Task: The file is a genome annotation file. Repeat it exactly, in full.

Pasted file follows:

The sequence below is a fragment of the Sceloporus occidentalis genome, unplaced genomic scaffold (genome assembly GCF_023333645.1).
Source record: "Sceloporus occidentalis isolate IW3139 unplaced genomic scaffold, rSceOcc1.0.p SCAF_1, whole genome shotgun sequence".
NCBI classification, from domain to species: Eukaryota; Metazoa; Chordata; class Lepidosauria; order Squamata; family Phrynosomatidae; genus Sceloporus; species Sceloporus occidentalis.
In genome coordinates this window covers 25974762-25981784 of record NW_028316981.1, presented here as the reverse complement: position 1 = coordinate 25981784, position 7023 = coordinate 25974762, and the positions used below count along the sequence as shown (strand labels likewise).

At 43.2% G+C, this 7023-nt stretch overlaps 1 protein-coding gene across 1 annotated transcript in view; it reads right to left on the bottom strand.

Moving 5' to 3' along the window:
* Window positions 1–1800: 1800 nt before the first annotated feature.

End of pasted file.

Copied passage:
The sequence below is a fragment of the Sceloporus occidentalis genome, unplaced genomic scaffold (genome assembly GCF_023333645.1).
Source record: "Sceloporus occidentalis isolate IW3139 unplaced genomic scaffold, rSceOcc1.0.p SCAF_1, whole genome shotgun sequence".
NCBI classification, from domain to species: Eukaryota; Metazoa; Chordata; class Lepidosauria; order Squamata; family Phrynosomatidae; genus Sceloporus; species Sceloporus occidentalis.
In genome coordinates this window covers 25974762-25981784 of record NW_028316981.1, presented here as the reverse complement: position 1 = coordinate 25981784, position 7023 = coordinate 25974762, and the positions used below count along the sequence as shown (strand labels likewise).

At 43.2% G+C, this 7023-nt stretch overlaps 1 protein-coding gene across 1 annotated transcript in view; it reads right to left on the bottom strand.

Moving 5' to 3' along the window:
* Window positions 1–1800: 1800 nt before the first annotated feature.